Posted by: Necci – Feb 25, 2011
I can't for the life of me figure this record out. Damaged art pop in minimal techno clothes? Po-mo pastiche that's too unfocused to coalesce but is just weird enough not to fall apart completely? Somewhere on a wildly varying sliding scale between amazing and bullshit, Space Is Only Noise draws from enough reference points that it almost blurs them into a singular, uncategorizable entity. At its most indistinct, it works. But some of those influences rear their ugly little heads a little too clearly over the course of the album and prevent it from reaching its full potential.
It's hard to tell which is more frustrating: how great the good elements of the album are, or how horrible the bad ones. Because there are spectacular moments. The Erik Satie/Oval collision of opener “Être” and closer “^Tre.” The cryptic melancholia of “Too Many Kids Finding Rain In The Dust,” which floats along like Eno in '76 before horror-movie strings sneak up to ruin the navel-gazing. The eerie percussion on “Sunflower” that manages to approximate the sound of rain trickling down a pane of glass without coming off like something from the Windham Hill back catalog.
But then there are the weak moments. “Colomb” mixes breathy French vocals, sparse Rhodes tinkling and the sort of beat that was flogged to death by a million or so trip-hop producers in the early '90s, then resurrected and beaten to death again by whoever it is that concocts the music for the elevators in expensive department stores. “I Got A Woman” swipes a Ray Charles hook and drops it on top of some downbeat electronics like a slightly updated Primitive Radio Gods, as if the world needed that. And then there are the (relatively) uptempo songs: “Problems With The Sun” sounds like Zapp & Roger after a few bottles of Robitussin, and the album's title track comes off like a sketch comedy show making fun of Joy Division and failing miserably.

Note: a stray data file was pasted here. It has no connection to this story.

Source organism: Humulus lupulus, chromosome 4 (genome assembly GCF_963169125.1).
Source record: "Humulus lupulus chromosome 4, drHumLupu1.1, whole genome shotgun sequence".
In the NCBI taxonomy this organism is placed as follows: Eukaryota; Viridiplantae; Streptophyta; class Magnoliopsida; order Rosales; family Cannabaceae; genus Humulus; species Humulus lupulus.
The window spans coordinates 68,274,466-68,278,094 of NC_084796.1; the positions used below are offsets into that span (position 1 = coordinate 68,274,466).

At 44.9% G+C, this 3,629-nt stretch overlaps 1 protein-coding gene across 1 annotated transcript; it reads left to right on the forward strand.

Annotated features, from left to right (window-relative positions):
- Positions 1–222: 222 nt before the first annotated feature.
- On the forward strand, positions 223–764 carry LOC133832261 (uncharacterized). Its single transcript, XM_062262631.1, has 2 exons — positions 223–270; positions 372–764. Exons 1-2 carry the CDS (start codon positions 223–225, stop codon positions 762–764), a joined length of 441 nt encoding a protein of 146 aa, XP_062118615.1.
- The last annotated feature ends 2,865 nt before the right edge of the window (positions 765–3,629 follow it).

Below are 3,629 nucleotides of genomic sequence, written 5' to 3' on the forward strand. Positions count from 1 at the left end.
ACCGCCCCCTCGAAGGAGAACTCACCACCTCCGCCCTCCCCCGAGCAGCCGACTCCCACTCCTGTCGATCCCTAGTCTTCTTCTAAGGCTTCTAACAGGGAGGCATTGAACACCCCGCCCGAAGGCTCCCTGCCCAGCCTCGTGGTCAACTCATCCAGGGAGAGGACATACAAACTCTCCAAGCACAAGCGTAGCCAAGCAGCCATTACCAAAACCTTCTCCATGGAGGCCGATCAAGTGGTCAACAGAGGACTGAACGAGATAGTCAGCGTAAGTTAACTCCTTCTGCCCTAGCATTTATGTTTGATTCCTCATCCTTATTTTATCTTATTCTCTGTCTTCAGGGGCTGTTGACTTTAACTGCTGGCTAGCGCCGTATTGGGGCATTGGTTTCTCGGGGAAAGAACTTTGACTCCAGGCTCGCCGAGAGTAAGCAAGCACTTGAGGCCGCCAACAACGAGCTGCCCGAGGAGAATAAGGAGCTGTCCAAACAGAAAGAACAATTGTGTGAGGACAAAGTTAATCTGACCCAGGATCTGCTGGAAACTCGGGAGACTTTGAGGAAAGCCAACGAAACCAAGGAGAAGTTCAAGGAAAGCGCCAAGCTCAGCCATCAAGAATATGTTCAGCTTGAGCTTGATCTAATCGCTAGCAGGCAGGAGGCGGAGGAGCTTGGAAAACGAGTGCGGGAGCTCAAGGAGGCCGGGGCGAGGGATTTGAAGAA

The album's shortcomings have one thing in common, namely that they were all relatively revolutionary techniques, which were overused far past the point of cliché. It's hard to know whether to hold that against Jaar, who, at twenty years old, was about to start kindergarten when most of his source material stopped being remotely relevant. The real shame with this album is how infrequently Jaar is able to subsume his influences into his own aesthetic; because when he succeeds, the results are excellent. While this record is far from perfect, it is an auspicious entry into this young artist's output. Hopefully, Jaar's ability to process and synthesize his influences will sharpen, and he can craft material that's less beholden to styles that have long ago run their respective courses.
By Graham Scala